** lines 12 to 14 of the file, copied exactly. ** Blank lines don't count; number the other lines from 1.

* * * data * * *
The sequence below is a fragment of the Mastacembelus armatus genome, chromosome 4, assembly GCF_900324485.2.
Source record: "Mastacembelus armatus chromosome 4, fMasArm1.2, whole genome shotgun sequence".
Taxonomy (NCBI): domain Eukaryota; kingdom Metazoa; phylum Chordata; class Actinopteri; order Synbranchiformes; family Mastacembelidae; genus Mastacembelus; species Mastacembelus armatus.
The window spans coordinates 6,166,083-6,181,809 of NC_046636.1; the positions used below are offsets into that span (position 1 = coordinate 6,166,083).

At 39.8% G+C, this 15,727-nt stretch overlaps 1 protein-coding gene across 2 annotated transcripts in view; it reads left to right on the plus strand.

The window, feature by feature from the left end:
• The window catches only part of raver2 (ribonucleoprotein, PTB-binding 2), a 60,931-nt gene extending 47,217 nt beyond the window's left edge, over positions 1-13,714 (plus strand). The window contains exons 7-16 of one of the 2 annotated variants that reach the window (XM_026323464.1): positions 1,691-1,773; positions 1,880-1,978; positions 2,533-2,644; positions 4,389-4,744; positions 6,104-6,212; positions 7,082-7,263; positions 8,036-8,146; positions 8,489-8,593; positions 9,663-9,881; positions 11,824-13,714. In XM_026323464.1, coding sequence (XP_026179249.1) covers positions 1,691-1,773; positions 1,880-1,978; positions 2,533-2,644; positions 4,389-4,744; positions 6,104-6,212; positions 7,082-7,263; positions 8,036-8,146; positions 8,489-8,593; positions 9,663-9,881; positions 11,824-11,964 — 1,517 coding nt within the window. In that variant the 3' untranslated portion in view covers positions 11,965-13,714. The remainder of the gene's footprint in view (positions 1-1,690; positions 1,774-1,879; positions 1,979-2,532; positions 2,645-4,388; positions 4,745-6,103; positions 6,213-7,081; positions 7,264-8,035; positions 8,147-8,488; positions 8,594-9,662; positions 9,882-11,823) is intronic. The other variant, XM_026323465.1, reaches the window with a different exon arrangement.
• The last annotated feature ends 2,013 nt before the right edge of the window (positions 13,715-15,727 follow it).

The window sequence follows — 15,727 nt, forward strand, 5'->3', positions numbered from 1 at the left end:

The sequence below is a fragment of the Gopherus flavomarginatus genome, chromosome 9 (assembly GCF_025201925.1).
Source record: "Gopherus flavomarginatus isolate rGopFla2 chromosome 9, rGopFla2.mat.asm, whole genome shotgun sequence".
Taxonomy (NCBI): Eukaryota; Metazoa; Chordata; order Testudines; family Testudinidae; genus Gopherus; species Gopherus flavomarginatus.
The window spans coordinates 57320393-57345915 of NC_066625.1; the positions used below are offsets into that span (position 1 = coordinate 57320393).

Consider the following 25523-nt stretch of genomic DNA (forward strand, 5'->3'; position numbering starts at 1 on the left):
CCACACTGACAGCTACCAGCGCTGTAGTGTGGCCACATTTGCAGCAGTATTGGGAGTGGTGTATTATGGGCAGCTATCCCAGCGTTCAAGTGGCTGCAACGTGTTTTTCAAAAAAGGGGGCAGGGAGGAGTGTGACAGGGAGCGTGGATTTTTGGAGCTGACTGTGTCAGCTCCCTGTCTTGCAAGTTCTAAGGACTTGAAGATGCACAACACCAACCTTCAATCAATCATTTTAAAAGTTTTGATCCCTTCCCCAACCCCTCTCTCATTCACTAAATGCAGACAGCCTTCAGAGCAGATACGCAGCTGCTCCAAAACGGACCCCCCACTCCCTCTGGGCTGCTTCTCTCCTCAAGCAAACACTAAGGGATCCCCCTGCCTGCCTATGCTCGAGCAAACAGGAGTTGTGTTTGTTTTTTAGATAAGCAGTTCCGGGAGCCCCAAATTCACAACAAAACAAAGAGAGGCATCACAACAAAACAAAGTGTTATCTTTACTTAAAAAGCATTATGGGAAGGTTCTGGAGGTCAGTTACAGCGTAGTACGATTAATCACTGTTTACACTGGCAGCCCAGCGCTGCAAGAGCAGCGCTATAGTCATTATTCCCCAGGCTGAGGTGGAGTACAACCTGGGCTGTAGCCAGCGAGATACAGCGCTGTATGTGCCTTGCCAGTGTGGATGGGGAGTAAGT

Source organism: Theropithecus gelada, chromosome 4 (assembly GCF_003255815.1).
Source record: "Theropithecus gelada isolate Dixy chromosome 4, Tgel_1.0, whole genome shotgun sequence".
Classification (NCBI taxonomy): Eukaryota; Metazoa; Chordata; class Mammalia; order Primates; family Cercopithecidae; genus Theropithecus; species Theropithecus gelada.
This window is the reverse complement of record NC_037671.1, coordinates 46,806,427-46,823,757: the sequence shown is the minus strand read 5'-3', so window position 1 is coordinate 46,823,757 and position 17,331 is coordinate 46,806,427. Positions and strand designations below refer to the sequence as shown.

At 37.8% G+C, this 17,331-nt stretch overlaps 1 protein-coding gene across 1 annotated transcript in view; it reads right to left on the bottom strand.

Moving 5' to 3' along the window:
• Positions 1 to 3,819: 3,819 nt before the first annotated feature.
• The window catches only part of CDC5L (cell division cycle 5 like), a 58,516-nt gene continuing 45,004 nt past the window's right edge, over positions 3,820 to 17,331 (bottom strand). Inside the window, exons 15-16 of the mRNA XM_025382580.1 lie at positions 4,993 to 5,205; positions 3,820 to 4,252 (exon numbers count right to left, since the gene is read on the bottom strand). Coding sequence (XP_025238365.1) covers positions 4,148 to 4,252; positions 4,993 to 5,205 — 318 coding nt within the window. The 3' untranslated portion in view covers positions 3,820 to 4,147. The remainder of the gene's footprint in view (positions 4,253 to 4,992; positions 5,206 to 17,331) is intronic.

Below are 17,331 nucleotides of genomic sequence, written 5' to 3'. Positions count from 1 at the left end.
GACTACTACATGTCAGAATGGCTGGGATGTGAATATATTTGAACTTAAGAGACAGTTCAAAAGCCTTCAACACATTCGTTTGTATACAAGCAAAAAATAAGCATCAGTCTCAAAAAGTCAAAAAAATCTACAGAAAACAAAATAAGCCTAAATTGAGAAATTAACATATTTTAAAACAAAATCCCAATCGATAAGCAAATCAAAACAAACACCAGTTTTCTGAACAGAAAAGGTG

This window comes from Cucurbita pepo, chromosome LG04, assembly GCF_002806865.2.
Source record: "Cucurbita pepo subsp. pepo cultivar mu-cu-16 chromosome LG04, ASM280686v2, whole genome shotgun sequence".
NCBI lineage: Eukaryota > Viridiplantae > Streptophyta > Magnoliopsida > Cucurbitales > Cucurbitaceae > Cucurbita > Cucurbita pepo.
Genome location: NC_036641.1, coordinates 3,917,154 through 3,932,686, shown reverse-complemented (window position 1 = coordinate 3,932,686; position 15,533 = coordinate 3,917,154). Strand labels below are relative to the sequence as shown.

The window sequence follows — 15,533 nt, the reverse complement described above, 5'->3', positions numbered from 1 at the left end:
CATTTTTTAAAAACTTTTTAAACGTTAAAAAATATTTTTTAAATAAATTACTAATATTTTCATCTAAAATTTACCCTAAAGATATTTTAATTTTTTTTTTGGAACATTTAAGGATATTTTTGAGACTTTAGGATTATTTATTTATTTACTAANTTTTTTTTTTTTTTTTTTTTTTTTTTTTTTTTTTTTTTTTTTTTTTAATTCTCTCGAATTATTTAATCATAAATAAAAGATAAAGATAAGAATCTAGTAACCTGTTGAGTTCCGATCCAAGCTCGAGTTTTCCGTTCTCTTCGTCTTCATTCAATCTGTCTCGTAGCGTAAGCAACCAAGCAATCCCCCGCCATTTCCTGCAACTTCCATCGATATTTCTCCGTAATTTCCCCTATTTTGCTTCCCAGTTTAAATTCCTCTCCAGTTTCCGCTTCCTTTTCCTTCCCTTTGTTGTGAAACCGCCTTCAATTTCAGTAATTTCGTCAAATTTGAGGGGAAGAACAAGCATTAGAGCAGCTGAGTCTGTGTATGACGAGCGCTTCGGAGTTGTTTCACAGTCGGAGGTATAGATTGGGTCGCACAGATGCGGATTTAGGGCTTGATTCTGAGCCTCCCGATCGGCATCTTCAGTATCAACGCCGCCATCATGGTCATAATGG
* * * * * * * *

Taxonomy (NCBI): Eukaryota; Metazoa; Chordata; order Testudines; family Testudinidae; genus Gopherus; species Gopherus flavomarginatus.
The window spans coordinates 57320393-57345915 of NC_066625.1; the positions used below are offsets into that span (position 1 = coordinate 57320393).

Consider the following 25523-nt stretch of genomic DNA (forward strand, 5'->3'; position numbering starts at 1 on the left):